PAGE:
Some countries and concerned citizens are bringing water bottling plants to a halt. According to Ratna Bhushan of the Hindu Business Line, in New Delhi, India the Bureau of Indian Standards (BIS) has clamped down on some of the water bottling companies within their region. BIS shut down the production of over 200 bottling plants in India in early 2004 because the plants did not submit test reports or had unsatisfactory performance. Some of these plants included Bisleri, Coca-Cola's Kinly and Kingfisher.

    Hiroshi and Arlene Kanno have had similar battles with trying to prevent Perrier from building a plant that would pump 500 gallons a minute from the Town of Newport in central Wisconsin. The Concerned Citizens of Newport won the battle even after the company tried to bribe the community, hired lobbyists to further its plans, and even had the support of the governor. These two examples are just mere glimpses of what companies will try to make millions from having a new bottling plant put into operation. Perrier moved its bottling plans to Michigan, where it was defeated in 2003. For more information on bottled water issues between citizens and corporate giants see the related webpage Bottled Water Conflicts.

    Metro Active

    Global Bottled Water Companies

    Worldwide there are thousands of companies bottling water for profit. Many of these corporations have grown exponentially. Almost all of these corporations make phenomenal amounts of money on a resource they pay very little for. I believe it a shame that we have quantified water in so many areas of the world. One only has to look at industry leaders such as Thames Water, Perrier, Vivendi, Suez, Pepsi and Coca-Cola to see how their profit margins have been on a steady increase over the last decade, in their bottled water divisions. Bottled water companies fight not only concerned citizens within local areas, but also fight each other in hopes of being the first to establish their own bottling plants.

    German energy conglomerate RWE and French transnational Vivendi currently are the two largest water corporations globally. These giants control almost 40% of the existing water market shares as they are ranked 51st and 53rd among Fortune's Global 500 List. Vivendi alone operates in over 100 countries while the third largest bottling water giant, Suez, operates in more than 130 countries. Suez and Vivendi combined annual revenues push $70 billion. (Public Citizen)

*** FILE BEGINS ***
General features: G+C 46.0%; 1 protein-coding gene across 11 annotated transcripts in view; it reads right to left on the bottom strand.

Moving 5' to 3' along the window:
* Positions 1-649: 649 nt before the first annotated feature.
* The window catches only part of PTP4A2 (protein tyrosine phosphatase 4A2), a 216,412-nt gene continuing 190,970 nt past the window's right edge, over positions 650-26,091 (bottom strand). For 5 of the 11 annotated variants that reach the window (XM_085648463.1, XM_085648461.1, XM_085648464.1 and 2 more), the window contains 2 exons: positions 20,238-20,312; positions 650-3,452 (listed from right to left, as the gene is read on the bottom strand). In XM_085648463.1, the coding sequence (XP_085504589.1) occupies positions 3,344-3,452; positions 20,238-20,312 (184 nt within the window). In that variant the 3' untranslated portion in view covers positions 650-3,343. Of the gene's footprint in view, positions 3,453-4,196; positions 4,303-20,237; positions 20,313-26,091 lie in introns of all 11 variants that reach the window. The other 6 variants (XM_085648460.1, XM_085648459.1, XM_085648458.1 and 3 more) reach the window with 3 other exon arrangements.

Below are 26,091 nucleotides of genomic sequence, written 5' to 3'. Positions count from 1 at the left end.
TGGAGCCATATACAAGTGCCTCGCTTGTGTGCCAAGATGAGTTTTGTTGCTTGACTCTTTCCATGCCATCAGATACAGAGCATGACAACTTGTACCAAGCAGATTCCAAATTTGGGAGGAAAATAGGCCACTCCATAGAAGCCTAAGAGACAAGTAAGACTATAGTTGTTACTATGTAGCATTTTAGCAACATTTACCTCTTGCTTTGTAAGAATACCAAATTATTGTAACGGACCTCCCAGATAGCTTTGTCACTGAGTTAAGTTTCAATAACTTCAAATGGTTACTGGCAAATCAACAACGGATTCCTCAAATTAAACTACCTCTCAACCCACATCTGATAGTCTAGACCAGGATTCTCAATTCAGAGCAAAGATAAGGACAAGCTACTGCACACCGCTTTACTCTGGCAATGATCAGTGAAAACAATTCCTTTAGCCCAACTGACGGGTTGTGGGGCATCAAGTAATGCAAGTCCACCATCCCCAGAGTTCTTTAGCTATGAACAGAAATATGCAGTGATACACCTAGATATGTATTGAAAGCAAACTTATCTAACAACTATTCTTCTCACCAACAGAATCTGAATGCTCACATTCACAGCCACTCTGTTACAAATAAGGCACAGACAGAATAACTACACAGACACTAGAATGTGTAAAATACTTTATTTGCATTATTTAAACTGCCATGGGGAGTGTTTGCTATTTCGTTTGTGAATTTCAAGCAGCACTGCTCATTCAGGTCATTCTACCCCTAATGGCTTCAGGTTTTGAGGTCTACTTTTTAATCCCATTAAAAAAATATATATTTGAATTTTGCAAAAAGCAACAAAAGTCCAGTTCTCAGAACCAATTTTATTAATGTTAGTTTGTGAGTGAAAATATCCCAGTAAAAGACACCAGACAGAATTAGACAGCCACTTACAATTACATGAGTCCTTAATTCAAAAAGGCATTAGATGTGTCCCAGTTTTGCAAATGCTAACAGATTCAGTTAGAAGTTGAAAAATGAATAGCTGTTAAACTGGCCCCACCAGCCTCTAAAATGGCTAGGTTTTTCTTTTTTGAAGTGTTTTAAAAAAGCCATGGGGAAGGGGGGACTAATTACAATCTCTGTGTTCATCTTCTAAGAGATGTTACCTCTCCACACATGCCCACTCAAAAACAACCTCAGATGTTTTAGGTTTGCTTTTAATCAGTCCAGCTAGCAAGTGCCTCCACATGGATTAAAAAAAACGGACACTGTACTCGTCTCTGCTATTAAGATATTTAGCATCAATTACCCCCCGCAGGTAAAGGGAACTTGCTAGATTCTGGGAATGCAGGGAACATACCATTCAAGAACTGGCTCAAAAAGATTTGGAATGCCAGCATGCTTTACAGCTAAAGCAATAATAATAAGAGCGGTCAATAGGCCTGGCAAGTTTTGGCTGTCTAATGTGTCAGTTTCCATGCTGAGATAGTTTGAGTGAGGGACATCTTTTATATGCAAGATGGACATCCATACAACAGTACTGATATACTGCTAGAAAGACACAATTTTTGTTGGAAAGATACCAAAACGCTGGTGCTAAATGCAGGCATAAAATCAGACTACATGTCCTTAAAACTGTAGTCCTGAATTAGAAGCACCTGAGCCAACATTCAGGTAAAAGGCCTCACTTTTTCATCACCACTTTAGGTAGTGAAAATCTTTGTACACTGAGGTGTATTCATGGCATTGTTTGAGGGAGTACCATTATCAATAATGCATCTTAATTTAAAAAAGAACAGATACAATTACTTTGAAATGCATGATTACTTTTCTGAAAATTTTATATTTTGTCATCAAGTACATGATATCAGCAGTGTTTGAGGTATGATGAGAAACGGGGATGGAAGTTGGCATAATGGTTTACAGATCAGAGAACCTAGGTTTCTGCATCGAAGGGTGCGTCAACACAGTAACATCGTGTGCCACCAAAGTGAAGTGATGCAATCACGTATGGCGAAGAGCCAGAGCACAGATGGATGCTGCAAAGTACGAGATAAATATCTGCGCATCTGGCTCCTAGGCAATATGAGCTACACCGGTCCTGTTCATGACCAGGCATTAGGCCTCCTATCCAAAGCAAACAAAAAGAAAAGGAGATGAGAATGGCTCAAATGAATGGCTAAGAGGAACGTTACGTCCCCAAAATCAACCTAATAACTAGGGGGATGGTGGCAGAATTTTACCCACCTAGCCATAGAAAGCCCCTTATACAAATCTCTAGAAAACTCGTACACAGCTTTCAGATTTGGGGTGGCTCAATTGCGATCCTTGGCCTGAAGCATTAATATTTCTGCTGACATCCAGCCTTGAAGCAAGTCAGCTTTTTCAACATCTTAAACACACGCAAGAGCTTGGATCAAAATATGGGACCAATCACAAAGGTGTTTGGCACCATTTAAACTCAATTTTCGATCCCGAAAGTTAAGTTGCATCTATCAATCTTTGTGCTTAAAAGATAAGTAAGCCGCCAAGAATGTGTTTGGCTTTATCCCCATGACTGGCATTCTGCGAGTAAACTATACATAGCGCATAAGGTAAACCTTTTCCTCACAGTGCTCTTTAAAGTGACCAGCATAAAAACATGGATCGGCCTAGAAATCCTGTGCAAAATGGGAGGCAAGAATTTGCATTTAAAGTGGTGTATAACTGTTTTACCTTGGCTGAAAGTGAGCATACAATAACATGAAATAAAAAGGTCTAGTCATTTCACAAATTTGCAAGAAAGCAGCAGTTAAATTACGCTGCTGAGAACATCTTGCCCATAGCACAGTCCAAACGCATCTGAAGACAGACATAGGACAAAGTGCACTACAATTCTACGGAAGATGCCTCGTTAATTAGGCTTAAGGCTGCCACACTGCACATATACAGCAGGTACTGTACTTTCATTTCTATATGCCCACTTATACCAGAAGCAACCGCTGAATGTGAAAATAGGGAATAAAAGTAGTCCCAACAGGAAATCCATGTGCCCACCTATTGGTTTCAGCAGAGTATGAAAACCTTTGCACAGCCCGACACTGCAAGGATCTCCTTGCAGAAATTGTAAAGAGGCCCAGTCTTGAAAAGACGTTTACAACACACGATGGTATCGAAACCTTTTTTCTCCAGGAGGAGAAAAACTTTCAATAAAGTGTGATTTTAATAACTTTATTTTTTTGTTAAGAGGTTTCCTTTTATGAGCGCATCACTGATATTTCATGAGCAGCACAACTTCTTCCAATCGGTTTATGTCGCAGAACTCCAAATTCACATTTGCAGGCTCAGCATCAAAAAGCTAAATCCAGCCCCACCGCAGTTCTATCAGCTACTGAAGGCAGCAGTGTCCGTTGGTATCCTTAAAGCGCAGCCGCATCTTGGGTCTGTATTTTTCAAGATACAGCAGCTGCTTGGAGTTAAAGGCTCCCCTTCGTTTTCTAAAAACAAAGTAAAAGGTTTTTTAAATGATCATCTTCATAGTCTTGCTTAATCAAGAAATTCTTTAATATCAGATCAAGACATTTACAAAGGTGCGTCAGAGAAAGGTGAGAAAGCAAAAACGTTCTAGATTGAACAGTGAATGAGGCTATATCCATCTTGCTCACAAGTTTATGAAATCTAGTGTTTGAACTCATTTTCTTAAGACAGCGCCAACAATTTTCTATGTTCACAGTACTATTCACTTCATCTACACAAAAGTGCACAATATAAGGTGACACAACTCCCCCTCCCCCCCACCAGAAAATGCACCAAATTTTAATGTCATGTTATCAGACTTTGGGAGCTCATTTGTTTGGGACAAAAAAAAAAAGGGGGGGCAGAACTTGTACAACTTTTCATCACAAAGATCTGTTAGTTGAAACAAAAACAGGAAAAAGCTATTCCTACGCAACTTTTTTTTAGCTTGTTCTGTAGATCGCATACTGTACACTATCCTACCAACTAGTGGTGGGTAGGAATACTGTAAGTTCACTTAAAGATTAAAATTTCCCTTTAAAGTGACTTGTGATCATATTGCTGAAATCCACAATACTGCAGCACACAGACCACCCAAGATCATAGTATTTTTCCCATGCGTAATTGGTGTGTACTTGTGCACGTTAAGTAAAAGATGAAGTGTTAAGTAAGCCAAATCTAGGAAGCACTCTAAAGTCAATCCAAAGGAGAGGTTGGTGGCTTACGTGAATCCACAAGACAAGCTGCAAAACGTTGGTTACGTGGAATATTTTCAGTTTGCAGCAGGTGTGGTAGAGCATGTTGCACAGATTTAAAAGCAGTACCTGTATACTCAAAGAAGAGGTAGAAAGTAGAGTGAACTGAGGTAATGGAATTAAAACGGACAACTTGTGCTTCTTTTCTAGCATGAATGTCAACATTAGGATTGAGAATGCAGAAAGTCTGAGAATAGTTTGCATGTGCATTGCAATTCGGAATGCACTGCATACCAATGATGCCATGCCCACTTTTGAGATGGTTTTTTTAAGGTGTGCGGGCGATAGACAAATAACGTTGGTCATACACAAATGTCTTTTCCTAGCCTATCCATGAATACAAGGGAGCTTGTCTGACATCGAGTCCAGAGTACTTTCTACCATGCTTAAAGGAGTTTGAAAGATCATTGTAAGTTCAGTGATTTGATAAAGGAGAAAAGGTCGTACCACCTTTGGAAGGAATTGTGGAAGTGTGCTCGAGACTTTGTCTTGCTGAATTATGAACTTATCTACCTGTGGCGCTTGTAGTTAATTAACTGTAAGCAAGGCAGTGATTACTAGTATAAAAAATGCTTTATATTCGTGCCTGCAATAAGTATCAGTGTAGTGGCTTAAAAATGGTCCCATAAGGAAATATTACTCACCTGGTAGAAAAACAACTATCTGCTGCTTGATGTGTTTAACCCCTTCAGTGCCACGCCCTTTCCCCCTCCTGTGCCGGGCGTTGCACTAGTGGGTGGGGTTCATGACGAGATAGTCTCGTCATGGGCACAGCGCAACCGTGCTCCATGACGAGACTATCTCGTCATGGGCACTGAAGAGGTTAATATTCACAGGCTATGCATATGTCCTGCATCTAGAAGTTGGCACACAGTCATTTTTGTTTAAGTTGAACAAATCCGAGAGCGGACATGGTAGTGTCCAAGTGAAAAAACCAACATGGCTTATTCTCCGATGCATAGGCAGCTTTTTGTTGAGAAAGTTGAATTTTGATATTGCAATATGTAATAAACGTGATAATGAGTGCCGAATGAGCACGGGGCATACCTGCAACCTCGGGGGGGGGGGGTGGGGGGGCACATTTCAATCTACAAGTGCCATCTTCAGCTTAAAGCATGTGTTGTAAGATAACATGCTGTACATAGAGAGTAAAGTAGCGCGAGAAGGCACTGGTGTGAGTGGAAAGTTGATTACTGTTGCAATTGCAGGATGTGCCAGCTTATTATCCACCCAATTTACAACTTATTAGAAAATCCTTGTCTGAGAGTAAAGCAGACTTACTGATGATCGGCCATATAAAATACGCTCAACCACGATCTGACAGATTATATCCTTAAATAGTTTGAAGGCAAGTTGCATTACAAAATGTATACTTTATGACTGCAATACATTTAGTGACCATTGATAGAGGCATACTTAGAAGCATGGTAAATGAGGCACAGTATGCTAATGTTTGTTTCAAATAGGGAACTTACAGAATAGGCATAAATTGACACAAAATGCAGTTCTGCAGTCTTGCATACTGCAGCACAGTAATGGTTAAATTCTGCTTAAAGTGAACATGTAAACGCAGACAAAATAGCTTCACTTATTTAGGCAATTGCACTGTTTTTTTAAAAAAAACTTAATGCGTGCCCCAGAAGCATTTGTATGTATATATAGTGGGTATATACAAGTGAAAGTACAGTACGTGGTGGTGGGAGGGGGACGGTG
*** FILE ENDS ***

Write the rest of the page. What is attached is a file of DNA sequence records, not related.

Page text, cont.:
Global bottled water companies have been criticized for their methods. For example, in Massachusetts and New Hampshire, after American Water Works had been sold to German based RWE, the managers of Nashua's water company Pennichuck decided to post the local company for sale. Then in April 2004, Pennichuck announced that it had received a $106 million purchase offer from Philadelphia Suburban. This company is the second largest investor-owned water utility in the United States. Not surprisingly Vivendi, the huge French conglomerate and one of the world's leading bottled water producers, owned 17% of Philadelphia Suburban. Now the citizens of the greater area of Nashua, New Hampshire are extremely concerned with who will own their public water supply. See American Friends Service Committee for more information on this and other related stories. This example just goes to show how these huge multimillionaire global bottled water corporations will try and get into any place of the water market to further extend their economic domination.



    The global bottled water industry is in a very powerful position, but is also under increased scrutiny and criticism. I believe that bottling companies have far too much control and are relatively uncontrolled in most places globally. What will happen when our bottled water consumption reaches the projected 50 billion liters by 2008? What will happen when that figure doubles or triples in five or ten years after 2008? I believe that bottled water consumers need to severely limit our bottled water consumption, and alert these huge multinational bottled water corporations of our disapproval of their practices. The citizens of every nation in the world need to stop purchasing bottled water and replace these containers with more durable and reusable containers, such as those made by Nalgene, and make our tap water of higher quality so we can rely on it for our drinking supply.


Alliance for Democracy

American Friends Service Committee

Australian Bottled Water Institute

Bottled Drinking Water, Health and Purity

Bottled Water Web

Canadian Bottled Water Association

Canadian Springs Water Company

Common Dreams News Center


Deep Rock Water

Environmental News Network

European Bottled Watercooler Association



Fiji Water

International Bottled Water Association Website

International Council of Bottled Water Associations

Hartford News Advocate

Health Canada

Hindu Business Line

Natural Resources Defense Council

Nestle Waters

Public Citizen

Pure Earth


World Health Organization